Divergent house price data fuels "boom" controversy
Published: 25 September 2013 | Author: Bernard Clarke
Recent data on house prices from a variety of different sources has highlighted a wide range of price movements in different parts of the UK.
Some of the differences between what the various indices show can be explained by the different methodologies used to compile them. There is, however, a broad consensus that, while prices are rising more strongly in London – and are also beginning to increase in some other locations – in many parts of the UK, they remain flat or are still falling.
The uncertainty created by what the different indices are showing about price increases in different parts of the UK may be fuelling the controversy over whether or not the country is experiencing the start of a house price boom.
A broad-based recovery
As we said in our recent market commentary, we believe that what we are seeing is not a boom, although it does indicate the beginning of what appears to be a healthy and seemingly broad-based recovery in activity.
Despite differences between what the various indices show, they present a broad picture in which, as our commentary says:
"Market sentiment has changed quite abruptly over recent months, and…other parts of the UK – not just London and the south east – are now beginning to see a recovery."
According to the Office for National Statistics (ONS), price growth in England is being driven by London – where it reported prices rising at an annual rate of 9.7% – and to a lesser extent, by the south east (2.6%) and the east Midlands (2.4%), as Chart One shows.
Chart One: Regional variations in annual house price growth, July 2013
The ONS concluded that house price growth overall "remained stable across most of the UK." The annual rate of house price increase in the UK in July nudged up 3.3%, from 3.1% in the preceding month.
But if London and the south east are excluded from the picture, the annual rate of increase in UK house prices drops from 3.3% to 0.8%.
The ONS index also shows contrasting fortunes for different countries within the UK. Prices were rising by 3.7% in England and 1.8% in Northern Ireland, but falling by 2% in Scotland and 0.7% in Wales.
House prices - diverging data
In reporting the ONS data, the Financial Times concluded that it showed "the diverging economic fortunes between the capital and the wider UK housing market."
However, house price indices have also diverged in recent times partly because methodological differences have helped produce contradictory results.
The ONS index, for example, only includes transactions involving a mortgage, with cash-only purchases – which comprise a substantial proportion of sales – being excluded. Cash sales are, however, included in the LSL/Acadametrics index, which in its most recent figures showed a similar rate of growth to the ONS measure, at 3.2%.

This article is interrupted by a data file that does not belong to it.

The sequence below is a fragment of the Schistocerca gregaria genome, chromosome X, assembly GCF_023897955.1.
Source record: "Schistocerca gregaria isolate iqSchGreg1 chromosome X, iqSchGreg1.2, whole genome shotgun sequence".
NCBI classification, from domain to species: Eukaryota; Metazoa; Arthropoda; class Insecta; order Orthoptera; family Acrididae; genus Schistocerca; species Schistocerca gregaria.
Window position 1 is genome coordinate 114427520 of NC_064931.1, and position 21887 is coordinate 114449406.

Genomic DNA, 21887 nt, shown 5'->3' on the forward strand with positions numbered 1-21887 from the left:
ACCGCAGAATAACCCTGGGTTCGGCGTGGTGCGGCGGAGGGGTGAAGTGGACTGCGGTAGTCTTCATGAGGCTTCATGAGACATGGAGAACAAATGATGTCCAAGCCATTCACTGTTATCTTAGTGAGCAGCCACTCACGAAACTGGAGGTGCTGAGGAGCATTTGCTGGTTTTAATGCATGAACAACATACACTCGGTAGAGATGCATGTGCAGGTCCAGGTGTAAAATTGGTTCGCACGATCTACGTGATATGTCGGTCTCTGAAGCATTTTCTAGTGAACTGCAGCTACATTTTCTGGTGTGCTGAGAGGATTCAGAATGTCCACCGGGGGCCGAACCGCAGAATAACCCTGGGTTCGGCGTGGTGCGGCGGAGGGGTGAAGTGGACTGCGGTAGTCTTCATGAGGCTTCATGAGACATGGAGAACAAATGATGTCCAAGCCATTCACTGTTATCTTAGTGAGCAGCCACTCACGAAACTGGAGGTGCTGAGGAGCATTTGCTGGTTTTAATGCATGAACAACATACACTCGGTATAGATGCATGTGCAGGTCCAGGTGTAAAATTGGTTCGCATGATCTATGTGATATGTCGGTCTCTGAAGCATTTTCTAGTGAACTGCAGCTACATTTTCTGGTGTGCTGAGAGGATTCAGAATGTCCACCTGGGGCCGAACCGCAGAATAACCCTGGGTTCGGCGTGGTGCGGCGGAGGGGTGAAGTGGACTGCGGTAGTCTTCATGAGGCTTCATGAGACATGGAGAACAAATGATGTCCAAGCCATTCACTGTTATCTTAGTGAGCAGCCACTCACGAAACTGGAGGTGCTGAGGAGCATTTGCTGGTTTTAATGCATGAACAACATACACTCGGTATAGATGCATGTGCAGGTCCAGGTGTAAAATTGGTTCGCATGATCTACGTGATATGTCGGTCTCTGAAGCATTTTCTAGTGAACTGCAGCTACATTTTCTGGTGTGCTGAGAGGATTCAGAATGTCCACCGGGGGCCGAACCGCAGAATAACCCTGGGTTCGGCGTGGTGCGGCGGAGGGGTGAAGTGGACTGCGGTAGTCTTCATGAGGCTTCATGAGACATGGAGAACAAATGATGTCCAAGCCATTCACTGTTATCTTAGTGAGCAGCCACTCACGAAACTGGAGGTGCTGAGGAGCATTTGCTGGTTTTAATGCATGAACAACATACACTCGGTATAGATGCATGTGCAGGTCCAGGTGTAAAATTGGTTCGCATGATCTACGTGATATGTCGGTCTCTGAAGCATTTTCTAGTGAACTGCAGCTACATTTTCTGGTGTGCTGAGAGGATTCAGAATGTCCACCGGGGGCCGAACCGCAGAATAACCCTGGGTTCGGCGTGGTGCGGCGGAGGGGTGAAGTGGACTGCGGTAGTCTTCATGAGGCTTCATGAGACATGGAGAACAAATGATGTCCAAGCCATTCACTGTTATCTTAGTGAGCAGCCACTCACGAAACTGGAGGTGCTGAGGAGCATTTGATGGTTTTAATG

LSL/Acadametrics also publishes measures for transactions in Scotland and Wales, which showed that prices were falling at an annual rate of 1.1% and 1.6% respectively, reinforcing the picture of variable local conditions. It also reported growth in the volume of sales, with the number of transactions exceeding 70,000 for the second month in a row.
Recent price movements
Indices operated by Halifax and Nationwide have also reported different rates of price increase, although both showed that prices remained substantially below their 2008 peak.
According to the Halifax index, prices in the three months to August were 5.4% higher than in the same period a year earlier. That was higher than July's annual 4.6% increase, and the highest annual rate since June 2010 (6.3%). However, the recovery shown by the Halifax index is only a very recent phenomenon, with the rate of price increase picking up from an annual rate of just 1.1% as recently as March 2013.
In reporting its numbers, Halifax concluded that "the relatively low level of mortgage payments in relation to income is supporting housing demand." According to Halifax, typical mortgage payments for a new borrower (at the long-term average loan-to-value ratio) accounted for 27% of disposable earnings in the second quarter of 2013 – the lowest proportion since 1999 and comfortably below the average of 36% over the past 30 years.
Meanwhile the Nationwide index showed that the annual rate of house price increase was 3.5% in August. Like the Halifax measure, however, the increase shown by Nationwide is only a recent phenomenon. As recently as spring, its measure showed that house price growth was broadly flat.
Nationwide argued that a number of factors appeared to be contributing to the recent upturn in house price growth. Consumer confidence had increased significantly in recent months, thanks to modest gains in employment and signs that the UK economy is finally gathering momentum.
It said: "An improvement in the availability and a reduction in the cost of credit, partly as a result of policy measures such as the Funding for Lending and Help to Buy schemes, is enabling more people to take their first steps into the property market." Nationwide also pointed to our data suggesting that the recent upturn in activity has been driven by first-time buyers, who accounted for 45% of house purchase loans in the second quarter, the highest share since the series began in 2005.